Covenants, Creeds, and the Church

Covenants, Creeds, and the Church

Jun 23, 2016

Rev. Nicholas J. Kersten

Director of Education and History

One of the hallmarks of Seventh Day Baptist life is our belief that the Bible is the only guide to our faith and practice. In this, we share something important with all Baptists, and more generally, with all Protestants. Along with Martin Luther, Seventh Day Baptists can affirm it is “only the Scriptures” which undergird our beliefs. All of our distinctive beliefs — salvation by grace through faith in Jesus Christ, believer’s baptism by immersion, regenerate church membership, and the Sabbath — come to us as a result of our shared convictions corporately as we study the Scriptures individually. We are Seventh Day Baptists because our reading of the Scriptures leads us to the same convictions and we join together in covenant relationships in local churches in response to that belief.


holy bible

I recently took a trip to Zambia to teach SDB history to pastors and leaders in our Conference there. I was amazed as I heard from our pastors and leaders there how much their stories of conviction match the stories of Seventh Day Baptists throughout our history. While some groups can claim a founder or preeminent leader, there is no such figure for us — just a group of people throughout our history who came to the convictions we still hold today. The classic Seventh Day Baptist story is one of personal conviction, led by the Holy Spirit through study in the Scriptures, followed by connection to a community of the same convictions.

For that reason, our relationship with our Statement of Belief is very different than other groups. In some denominational traditions, it is agreement with doctrinal positions (or creeds) which triggers identification and membership with the group. Such groups are rightly called “creedal.” But SDBs do not work that way, not because we do not have strong beliefs and doctrinal convictions, but because those positions precede membership. Membership for us is more than just mental assent to a series of doctrinal statements: it is the covenant relationship with the local congregation of people who are convicted the same way. We often describe this relationship as “covenantal” rather than “creedal.”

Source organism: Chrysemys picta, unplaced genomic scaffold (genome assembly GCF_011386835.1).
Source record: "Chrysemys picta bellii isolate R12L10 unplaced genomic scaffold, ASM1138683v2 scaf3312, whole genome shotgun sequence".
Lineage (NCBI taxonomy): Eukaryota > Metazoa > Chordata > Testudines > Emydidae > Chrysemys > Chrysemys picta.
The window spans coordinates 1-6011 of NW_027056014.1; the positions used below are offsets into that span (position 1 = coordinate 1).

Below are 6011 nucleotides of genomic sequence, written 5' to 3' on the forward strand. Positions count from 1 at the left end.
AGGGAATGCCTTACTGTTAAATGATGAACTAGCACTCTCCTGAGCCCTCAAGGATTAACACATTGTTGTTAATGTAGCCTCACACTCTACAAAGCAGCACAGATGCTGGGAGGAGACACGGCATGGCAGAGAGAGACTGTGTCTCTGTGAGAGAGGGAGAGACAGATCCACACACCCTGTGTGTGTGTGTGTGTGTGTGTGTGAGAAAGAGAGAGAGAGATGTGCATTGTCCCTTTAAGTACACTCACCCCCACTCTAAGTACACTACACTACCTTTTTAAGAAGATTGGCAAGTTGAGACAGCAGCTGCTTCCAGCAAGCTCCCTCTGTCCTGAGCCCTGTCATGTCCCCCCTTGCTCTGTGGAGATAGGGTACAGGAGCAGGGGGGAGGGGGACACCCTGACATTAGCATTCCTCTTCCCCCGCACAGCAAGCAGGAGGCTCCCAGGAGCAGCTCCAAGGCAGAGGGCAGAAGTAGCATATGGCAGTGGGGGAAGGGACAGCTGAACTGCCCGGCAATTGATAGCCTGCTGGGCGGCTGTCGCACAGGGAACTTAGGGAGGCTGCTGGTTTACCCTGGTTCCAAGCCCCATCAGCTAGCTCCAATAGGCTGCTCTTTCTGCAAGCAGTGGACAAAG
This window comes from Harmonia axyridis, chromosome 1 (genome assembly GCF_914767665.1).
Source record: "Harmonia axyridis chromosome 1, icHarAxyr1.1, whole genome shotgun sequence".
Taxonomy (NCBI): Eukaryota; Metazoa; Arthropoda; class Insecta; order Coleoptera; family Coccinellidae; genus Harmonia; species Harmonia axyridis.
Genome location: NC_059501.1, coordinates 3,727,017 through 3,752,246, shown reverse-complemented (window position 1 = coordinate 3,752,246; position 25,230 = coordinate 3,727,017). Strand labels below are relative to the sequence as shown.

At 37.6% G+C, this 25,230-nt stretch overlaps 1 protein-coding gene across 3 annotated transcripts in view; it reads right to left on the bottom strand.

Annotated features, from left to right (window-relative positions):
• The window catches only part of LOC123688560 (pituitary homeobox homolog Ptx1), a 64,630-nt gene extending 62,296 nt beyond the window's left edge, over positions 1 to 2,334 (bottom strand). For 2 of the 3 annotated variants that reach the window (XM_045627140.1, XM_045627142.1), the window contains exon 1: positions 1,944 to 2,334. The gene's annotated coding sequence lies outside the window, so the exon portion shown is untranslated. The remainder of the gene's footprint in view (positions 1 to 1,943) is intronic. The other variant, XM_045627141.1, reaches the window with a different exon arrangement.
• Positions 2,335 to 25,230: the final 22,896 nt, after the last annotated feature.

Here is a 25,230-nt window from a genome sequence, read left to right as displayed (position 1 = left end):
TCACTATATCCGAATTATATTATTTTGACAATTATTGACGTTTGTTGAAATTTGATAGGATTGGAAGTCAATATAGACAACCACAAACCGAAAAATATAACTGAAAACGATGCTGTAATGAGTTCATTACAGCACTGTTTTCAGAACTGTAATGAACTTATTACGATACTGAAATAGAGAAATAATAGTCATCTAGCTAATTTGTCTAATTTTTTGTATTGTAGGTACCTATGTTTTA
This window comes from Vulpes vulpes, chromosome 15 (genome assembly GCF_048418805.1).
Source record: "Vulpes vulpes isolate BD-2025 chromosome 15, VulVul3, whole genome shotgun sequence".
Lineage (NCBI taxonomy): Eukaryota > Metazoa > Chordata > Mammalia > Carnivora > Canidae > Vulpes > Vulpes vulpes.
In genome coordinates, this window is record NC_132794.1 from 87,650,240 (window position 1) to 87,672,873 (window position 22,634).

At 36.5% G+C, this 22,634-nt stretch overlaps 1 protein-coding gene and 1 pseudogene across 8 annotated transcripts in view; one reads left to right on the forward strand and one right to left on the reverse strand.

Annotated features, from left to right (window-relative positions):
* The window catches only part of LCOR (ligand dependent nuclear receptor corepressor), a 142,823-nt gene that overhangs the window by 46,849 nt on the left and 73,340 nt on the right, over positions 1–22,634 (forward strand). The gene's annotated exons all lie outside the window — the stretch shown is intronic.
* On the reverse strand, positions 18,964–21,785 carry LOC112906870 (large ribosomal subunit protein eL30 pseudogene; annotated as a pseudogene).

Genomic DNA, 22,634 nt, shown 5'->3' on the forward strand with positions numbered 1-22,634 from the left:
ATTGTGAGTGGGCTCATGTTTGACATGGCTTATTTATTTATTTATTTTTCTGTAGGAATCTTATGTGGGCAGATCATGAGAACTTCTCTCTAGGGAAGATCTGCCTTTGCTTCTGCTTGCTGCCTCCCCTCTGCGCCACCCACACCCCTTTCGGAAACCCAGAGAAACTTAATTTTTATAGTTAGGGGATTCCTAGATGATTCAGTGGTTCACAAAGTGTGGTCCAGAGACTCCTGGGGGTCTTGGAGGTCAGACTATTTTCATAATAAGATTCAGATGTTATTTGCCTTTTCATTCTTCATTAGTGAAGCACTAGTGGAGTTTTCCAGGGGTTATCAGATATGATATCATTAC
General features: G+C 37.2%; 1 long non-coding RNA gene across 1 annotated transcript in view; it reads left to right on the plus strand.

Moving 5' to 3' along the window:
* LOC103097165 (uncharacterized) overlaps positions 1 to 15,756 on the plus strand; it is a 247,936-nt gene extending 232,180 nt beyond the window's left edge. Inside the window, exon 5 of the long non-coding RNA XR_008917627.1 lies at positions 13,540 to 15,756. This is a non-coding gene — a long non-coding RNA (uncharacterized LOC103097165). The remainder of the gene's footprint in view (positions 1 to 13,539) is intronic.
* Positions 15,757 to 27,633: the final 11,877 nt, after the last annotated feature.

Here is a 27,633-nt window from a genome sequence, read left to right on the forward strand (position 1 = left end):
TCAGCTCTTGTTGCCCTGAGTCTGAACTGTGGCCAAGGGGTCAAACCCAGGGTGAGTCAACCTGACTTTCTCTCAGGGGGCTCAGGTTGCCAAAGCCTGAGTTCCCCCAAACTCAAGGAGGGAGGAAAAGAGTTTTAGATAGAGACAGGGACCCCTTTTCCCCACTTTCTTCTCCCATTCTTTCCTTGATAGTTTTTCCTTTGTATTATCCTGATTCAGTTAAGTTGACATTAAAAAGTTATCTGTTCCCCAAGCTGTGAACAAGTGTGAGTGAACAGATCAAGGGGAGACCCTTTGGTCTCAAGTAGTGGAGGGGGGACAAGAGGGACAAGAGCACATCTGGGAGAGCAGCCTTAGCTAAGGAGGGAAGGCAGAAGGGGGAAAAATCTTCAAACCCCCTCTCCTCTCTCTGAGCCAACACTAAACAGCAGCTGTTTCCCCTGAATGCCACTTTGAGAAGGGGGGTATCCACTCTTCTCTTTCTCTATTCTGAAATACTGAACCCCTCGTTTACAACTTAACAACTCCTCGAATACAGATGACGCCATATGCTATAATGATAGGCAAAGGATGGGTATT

But while agreement with our Statement of Belief is not what makes a person Seventh Day Baptist, it would be wrong to deduce from that fact that our shared beliefs are unimportant. I have sometimes heard the preamble to our Statement, which includes an affirmation of our belief in “freedom of conscience under the guidance of the Holy Spirit,” used as justification for allowance of beliefs which are not only inconsistent with historic Seventh Day Baptist beliefs, but Christian beliefs more generally. This certainly is not what is meant by our being “covenantal” or by proclaiming “freedom of conscience.”

Far from allowing any belief someone might espouse under the guise of permitting Christian freedom or maintaining relationship, our convictions about the importance of covenant relationships and the nature of our shared beliefs set an even higher bar: mutual accountability to one another and our shared beliefs while also allowing the freedom to explore the Scriptures on items beyond those beliefs which are shared. We live as Seventh Day Baptists in community because of shared belief. If either the community or the shared belief is degraded, our churches cannot function as they ought. The level of responsibility to one another in covenant requires us to be diligent about both relationship AND doctrine! The purpose of this diligence is really part of our covenant responsibilities to “grow in grace” and to “watch out for each other for good.”

How are the relationships inside your church? Are they robust, loving, encouraging and challenging relationships which fully embody our convictions, or are they flimsy, permissive, toothless relationships which disengage whenever there is difficulty or disagreement? Consistency with our beliefs demands investment by us to explore our shared convictions with our brothers and sisters for the sake of the Gospel. Such investment can be costly, but can yield enormous fruit for the Kingdom.

Clip to Evernote